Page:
The emergence of the neo-Nazi music in England took place in the year 1970s with the concert which was titled as ‘Rock against Racism’. Followed by this concert, the array of racists who were involved with the neo-Nazi skinheads was identified to be ‘Rock against Communism’ (RAC). The musical concert was intimately involved with the encouragement of the nationalist neo-Nazis, racists and socially unrest themes with the intention to continue succession and thus imbibe such beliefs within the young generation (Jewish Virtual Library, 2012). The concepts of the music culture which intentionally generated as a moral panic had been considered with the obligation of the neo-Nazi culture that is currently being pursued by the young population. This moral panic involved with its categorisation of races, social groups and communities by the feeling of anxiety and emotional energy concerning the perceived values and beliefs that was typically focused during the music concert (Shayovitz, 2011). Hence, as the prime focus on the neo-Nazi music culture has been observed to imbibe the beliefs amid the young generation, it becomes quite apparent that the cultural movement is likely to have a strong impact on the young population. It also because of the increasing preferences for modern music amid the young generation, that neo-Nazi music culture can have a long lasting impression over this population.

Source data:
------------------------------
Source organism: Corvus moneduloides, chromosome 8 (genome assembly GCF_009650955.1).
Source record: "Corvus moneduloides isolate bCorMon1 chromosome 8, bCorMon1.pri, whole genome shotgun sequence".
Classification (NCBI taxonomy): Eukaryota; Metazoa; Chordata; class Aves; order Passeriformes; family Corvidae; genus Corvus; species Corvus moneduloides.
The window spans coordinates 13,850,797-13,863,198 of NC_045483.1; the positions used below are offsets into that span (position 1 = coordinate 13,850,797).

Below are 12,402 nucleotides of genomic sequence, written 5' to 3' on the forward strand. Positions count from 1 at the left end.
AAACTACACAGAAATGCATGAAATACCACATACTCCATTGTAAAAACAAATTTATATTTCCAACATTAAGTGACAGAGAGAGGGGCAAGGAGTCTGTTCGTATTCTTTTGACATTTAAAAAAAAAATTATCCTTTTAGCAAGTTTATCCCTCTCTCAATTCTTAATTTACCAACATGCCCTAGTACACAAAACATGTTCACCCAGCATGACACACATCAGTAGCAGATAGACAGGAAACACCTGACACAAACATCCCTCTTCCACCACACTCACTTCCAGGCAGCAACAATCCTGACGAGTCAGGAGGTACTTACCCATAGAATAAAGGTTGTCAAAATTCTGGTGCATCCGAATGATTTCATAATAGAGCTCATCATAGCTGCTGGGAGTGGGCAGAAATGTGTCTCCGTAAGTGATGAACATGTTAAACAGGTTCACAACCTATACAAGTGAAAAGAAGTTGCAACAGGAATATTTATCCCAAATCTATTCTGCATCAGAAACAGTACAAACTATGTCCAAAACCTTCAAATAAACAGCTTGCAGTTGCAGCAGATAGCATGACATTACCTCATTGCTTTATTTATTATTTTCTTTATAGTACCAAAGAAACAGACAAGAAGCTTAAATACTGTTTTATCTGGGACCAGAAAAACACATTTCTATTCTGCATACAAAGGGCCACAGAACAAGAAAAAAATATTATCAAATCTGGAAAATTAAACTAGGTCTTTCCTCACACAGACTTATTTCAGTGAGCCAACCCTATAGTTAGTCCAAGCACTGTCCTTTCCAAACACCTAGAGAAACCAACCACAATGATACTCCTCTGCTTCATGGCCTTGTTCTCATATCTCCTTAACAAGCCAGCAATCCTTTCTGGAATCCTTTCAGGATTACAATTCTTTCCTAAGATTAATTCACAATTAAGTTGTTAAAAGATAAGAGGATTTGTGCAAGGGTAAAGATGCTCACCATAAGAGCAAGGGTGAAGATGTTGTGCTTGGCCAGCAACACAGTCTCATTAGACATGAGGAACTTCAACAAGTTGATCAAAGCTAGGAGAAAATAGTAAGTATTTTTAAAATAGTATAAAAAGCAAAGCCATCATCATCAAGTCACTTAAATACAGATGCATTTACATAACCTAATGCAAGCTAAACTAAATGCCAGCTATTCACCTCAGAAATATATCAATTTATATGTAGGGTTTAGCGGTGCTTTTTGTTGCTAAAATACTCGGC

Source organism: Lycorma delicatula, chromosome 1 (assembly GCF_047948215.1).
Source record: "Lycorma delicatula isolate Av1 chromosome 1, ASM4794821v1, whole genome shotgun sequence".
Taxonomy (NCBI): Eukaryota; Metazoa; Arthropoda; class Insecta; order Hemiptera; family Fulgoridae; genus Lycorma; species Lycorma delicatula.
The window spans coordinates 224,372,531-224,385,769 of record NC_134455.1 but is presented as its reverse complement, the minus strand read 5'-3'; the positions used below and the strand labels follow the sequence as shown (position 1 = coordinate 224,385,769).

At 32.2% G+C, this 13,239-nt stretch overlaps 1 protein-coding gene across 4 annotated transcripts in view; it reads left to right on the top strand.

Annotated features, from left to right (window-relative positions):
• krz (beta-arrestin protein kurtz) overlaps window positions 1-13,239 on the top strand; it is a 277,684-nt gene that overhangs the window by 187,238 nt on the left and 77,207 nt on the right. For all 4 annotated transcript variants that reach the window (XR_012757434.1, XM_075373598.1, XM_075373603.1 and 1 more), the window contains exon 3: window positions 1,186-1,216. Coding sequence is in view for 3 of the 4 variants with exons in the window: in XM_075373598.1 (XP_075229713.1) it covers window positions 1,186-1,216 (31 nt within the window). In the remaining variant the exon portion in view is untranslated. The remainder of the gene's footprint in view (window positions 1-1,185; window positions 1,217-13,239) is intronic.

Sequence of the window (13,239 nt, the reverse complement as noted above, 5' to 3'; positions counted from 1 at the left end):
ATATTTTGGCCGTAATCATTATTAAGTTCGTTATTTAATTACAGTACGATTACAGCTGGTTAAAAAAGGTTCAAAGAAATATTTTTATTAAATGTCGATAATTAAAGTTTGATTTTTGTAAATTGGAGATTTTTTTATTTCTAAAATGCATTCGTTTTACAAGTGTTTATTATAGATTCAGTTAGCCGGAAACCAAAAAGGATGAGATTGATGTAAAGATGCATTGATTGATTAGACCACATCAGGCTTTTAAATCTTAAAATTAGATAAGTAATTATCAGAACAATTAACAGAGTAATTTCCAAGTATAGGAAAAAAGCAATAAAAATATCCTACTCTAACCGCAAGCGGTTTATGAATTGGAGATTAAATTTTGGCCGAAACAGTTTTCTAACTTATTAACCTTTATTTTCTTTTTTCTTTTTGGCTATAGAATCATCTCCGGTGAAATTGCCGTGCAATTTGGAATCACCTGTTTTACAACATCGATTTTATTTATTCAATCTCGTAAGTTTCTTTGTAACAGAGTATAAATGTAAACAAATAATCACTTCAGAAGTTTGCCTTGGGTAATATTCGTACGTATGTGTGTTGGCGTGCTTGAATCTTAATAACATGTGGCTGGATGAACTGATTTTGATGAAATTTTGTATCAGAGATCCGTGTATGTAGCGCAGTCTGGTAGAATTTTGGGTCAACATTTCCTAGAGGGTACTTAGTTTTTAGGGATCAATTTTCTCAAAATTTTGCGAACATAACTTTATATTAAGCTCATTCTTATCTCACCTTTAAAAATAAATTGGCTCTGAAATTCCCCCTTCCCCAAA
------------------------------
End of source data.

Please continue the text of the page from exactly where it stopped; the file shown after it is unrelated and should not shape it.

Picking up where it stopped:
The formulation of the Neo-Nazi music culture took place with the consideration of the Jewish holocaust, as one of the utmost crimes during the Second World War era which was carried out by Adolf Hitler with the commitment to set up the Nazi despotism. The catastrophe of the Jewish holocaust is considered as one of the foremost reasons for the occurrence of such ascension of neo-Nazis in Germany in the Second World War. There